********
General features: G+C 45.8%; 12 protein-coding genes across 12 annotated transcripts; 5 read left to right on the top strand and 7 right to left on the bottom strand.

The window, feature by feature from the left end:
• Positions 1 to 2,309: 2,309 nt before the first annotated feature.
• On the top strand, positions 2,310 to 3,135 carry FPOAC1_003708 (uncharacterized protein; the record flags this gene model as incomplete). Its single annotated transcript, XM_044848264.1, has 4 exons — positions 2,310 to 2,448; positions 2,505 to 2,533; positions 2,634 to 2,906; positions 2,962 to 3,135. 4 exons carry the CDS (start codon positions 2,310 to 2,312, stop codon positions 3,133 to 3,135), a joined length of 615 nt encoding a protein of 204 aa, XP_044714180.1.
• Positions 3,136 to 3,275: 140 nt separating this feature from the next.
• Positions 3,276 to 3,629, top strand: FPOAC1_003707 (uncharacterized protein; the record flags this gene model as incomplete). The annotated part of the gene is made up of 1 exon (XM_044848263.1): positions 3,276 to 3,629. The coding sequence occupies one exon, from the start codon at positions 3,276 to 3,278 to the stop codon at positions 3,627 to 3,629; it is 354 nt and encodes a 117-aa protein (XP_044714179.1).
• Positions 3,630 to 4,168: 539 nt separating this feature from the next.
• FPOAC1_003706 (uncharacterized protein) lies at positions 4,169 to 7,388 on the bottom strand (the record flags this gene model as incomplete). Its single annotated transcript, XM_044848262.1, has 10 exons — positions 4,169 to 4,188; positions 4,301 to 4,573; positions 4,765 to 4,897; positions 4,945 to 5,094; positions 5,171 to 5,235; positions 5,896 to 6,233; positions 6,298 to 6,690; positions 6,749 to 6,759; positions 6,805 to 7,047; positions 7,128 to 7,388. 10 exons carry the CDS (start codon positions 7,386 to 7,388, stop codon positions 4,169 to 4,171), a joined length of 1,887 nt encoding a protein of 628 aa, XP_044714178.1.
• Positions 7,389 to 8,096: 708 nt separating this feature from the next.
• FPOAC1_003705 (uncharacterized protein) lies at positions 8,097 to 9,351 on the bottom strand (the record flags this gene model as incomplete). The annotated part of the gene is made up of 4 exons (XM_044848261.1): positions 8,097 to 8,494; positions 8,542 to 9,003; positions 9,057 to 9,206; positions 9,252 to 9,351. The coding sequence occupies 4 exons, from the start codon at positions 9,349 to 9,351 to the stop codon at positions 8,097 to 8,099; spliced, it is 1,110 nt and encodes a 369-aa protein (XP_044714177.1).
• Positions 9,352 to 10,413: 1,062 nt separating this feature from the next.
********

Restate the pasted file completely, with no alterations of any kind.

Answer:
General features: G+C 45.8%; 12 protein-coding genes across 12 annotated transcripts; 5 read left to right on the top strand and 7 right to left on the bottom strand.

The window, feature by feature from the left end:
• Positions 1 to 2,309: 2,309 nt before the first annotated feature.
• On the top strand, positions 2,310 to 3,135 carry FPOAC1_003708 (uncharacterized protein; the record flags this gene model as incomplete). Its single annotated transcript, XM_044848264.1, has 4 exons — positions 2,310 to 2,448; positions 2,505 to 2,533; positions 2,634 to 2,906; positions 2,962 to 3,135. 4 exons carry the CDS (start codon positions 2,310 to 2,312, stop codon positions 3,133 to 3,135), a joined length of 615 nt encoding a protein of 204 aa, XP_044714180.1.
• Positions 3,136 to 3,275: 140 nt separating this feature from the next.
• Positions 3,276 to 3,629, top strand: FPOAC1_003707 (uncharacterized protein; the record flags this gene model as incomplete). The annotated part of the gene is made up of 1 exon (XM_044848263.1): positions 3,276 to 3,629. The coding sequence occupies one exon, from the start codon at positions 3,276 to 3,278 to the stop codon at positions 3,627 to 3,629; it is 354 nt and encodes a 117-aa protein (XP_044714179.1).
• Positions 3,630 to 4,168: 539 nt separating this feature from the next.
• FPOAC1_003706 (uncharacterized protein) lies at positions 4,169 to 7,388 on the bottom strand (the record flags this gene model as incomplete). Its single annotated transcript, XM_044848262.1, has 10 exons — positions 4,169 to 4,188; positions 4,301 to 4,573; positions 4,765 to 4,897; positions 4,945 to 5,094; positions 5,171 to 5,235; positions 5,896 to 6,233; positions 6,298 to 6,690; positions 6,749 to 6,759; positions 6,805 to 7,047; positions 7,128 to 7,388. 10 exons carry the CDS (start codon positions 7,386 to 7,388, stop codon positions 4,169 to 4,171), a joined length of 1,887 nt encoding a protein of 628 aa, XP_044714178.1.
• Positions 7,389 to 8,096: 708 nt separating this feature from the next.
• FPOAC1_003705 (uncharacterized protein) lies at positions 8,097 to 9,351 on the bottom strand (the record flags this gene model as incomplete). The annotated part of the gene is made up of 4 exons (XM_044848261.1): positions 8,097 to 8,494; positions 8,542 to 9,003; positions 9,057 to 9,206; positions 9,252 to 9,351. The coding sequence occupies 4 exons, from the start codon at positions 9,349 to 9,351 to the stop codon at positions 8,097 to 8,099; spliced, it is 1,110 nt and encodes a 369-aa protein (XP_044714177.1).
• Positions 9,352 to 10,413: 1,062 nt separating this feature from the next.